As India completes a long period of lockdown because of Covid-19, The Federal revisits the biggest story of our times and tries to make sense of the surreal events that have unfolded around us since March. We look at how life has unfolded in a pandemic, what it has told us about ourselves, our country, society, religion and government, and what can we expect from a post-Covid world, if it exists. Today, we look at how the crisis has put time on a slow burn, and made us yearn for the life we had till a few weeks ago.
Tyranny of a pandemic: When time stops, and you count just blessings
Uploaded 20 May, 2020
It is early in the morning but the phone just wouldn’t stop ringing. It is Ranju again, for the fifth time in the lockdown—one for every round and a little more.
She wants to know how long she has to wait for the talabandi (lockdown) to end so that she can stop thanking the women who have been paying her full month’s salary as asked by the prime minister. “Doesn’t feel right to get paid without working. I don’t like to live at people’s mercy. Garib ka bhi toh atmasamman hai (the poor too have self-respect),” she says.
Apparently, Ranju doesn’t figure in the big, bulging, difficult-to-count zeros in the financial packages announced by the government -- tranche 1, tranche 2...3…and more awaited.
“But can we stop living didi?” she wants to know.
“Of course not,” I tell her. “We have to learn to live with the virus,” I mimic political rulers who can’t seem to get the math of the dead bodies right. It’s complicated.
She stops pressing for answers and says she is hanging up. “Dekhiye kya hota hai (Let’s see…).”
I want to tell her that enough people are dying to keep the rest alive… 7 migrants, 16 migrants... 26… Every day a new tally until the media starts counting the “many migrants” and “several ill-fated”.
I get back to sweeping the dirt on the floor left by yesterday’s dust storm. They seem to gather in the dustpan without much resistance, unlike human lives that never lose hope of not making it to the coming New Year’s eve...then the next, one more please…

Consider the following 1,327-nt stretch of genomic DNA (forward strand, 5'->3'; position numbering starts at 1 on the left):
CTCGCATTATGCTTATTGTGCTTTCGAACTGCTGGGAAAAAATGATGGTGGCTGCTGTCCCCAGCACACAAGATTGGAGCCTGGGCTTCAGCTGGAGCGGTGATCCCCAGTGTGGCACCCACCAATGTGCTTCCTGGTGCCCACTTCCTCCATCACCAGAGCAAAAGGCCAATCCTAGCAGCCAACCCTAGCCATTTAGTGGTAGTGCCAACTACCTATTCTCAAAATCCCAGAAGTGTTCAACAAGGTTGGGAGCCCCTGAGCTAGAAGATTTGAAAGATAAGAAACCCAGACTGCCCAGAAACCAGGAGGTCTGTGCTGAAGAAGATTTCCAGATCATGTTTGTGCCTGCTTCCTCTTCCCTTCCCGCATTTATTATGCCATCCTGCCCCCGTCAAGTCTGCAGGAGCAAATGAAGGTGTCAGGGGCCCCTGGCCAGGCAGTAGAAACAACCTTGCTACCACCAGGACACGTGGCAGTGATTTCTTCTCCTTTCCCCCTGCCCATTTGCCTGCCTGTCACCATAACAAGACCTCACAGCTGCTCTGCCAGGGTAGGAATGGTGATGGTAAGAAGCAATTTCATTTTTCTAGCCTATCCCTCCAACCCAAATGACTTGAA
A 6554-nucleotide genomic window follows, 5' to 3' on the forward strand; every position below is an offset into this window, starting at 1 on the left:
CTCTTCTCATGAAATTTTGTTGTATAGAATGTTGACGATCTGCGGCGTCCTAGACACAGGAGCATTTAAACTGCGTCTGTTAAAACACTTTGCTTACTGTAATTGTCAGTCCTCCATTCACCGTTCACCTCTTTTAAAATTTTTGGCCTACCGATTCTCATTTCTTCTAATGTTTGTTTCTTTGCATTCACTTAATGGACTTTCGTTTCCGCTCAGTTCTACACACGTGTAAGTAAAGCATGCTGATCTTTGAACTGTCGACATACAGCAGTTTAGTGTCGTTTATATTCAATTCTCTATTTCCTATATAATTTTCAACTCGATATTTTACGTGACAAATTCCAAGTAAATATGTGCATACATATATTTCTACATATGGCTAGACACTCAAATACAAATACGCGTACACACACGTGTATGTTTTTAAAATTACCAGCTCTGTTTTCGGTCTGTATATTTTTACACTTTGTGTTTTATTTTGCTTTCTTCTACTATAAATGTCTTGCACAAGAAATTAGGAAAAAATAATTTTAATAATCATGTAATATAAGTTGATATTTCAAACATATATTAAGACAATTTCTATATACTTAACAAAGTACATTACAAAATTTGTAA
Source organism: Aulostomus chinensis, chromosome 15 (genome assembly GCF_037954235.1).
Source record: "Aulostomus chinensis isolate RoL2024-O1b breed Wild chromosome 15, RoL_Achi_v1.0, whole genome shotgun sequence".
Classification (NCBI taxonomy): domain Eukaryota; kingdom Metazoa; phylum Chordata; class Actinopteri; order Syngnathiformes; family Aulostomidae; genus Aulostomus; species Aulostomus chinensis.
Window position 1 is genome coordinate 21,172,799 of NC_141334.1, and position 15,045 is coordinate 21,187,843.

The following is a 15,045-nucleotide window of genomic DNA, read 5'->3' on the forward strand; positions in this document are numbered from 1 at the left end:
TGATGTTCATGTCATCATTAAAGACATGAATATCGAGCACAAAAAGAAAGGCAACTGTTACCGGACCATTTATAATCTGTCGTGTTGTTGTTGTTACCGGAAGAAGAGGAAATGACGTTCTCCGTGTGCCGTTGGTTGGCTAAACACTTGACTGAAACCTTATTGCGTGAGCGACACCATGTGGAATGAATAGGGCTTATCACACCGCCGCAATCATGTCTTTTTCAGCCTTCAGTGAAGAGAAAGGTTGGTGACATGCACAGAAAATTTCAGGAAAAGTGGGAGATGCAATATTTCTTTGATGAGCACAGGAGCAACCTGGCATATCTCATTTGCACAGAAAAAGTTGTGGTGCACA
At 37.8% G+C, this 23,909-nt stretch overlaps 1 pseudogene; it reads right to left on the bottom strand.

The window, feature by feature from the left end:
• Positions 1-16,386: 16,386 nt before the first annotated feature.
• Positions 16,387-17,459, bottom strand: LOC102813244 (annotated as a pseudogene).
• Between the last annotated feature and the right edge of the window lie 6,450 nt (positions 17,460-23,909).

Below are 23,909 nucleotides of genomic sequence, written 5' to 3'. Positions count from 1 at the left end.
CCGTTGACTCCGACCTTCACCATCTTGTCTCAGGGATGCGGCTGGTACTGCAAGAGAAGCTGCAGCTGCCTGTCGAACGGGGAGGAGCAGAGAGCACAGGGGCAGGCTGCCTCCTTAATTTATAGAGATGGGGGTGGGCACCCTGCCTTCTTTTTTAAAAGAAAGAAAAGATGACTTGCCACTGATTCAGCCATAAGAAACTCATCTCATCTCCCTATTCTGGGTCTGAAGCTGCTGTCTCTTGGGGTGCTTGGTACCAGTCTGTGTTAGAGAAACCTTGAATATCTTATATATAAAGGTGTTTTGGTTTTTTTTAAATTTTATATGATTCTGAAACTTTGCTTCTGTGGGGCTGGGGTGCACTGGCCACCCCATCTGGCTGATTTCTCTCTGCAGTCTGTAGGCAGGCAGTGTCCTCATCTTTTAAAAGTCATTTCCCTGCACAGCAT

Time passes tediously in the lockdown. I wouldn’t know if I’m right because long back I chose not to have a clock watching me from the wall. The blank walls of the house make me miss my friend who never cared for time...late to work on Day 1, Day 3...15 years.
‘Friend’ reminds me of some people I have met over the years who out of generosity call me their friend -- a common friend, to be precise. I choose to call them acquaintances. It gives me the vanity of not answering their once-in-two-years phone calls.
But nothing lasts forever. Not even my vanity. I now long to talk to them. I don’t know how many I can count on to answer my call...1, 2...0?
‘Zero’ keeps appearing in my life. I have spent the best years of my life in an eponymous place -- spelt Ziro -- in Arunachal Pradesh. Not many outside the Northeast in those days had heard of Ziro. So, I treasured for long the anonymity of it. Of course, that has changed now. Everything has changed. In those days, the news of a murder in a godforsaken corner like Arunachal used to be talked about for not less than a year. Before every sunset, children were told to come home before the ghost of the murdered person came draped in a shroud of dusk to stalk them. The news of a murder refused to die in those days.
A few days ago the security forces shot down someone in Arunachal. But, it was forgotten immediately, like the ones who are succumbing to the virus. The picture of the listless body though threatens to haunt the memory of those few who got to see it -- the pool of blood under the head, the broken trail of dried and caked blood from the corner of his mouth and nostrils, and an umbrella -- with yellow and pink flowers, and a blue handle -- tucked under his left arm. Yes, you heard it right -- you don’t jump into a war of bullets with a floral umbrella in hand.
But then who wants to talk about Arunachal? Not the national media, unless people there have feasted on a king cobra. “The tyranny of distance, my friend”. Somebody once said...100 km, 500 km...2,100 km.
My school friend who now lives in Itanagar shouts at the top of her voice over a crackling phone line to say: “Upai kama (there’s simply no way out).” She then repeats the same two words thrice -- 1,2,3 -- fearing I haven't heard her the first time. “The network is too bad but can we really complain?”
She is right, we can’t and shouldn’t because there are some who have been battling this lockdown isolated from phone lines and mobile internet for months now...1 month, eight months... soon a year?
I don’t live in Arunachal anymore nor have been to Kashmir ever. I look at the big, blank wall in my room and imagine a wall clock. I feel like checking the time today. I feel like counting my blessings...tick-tock, tick-tock!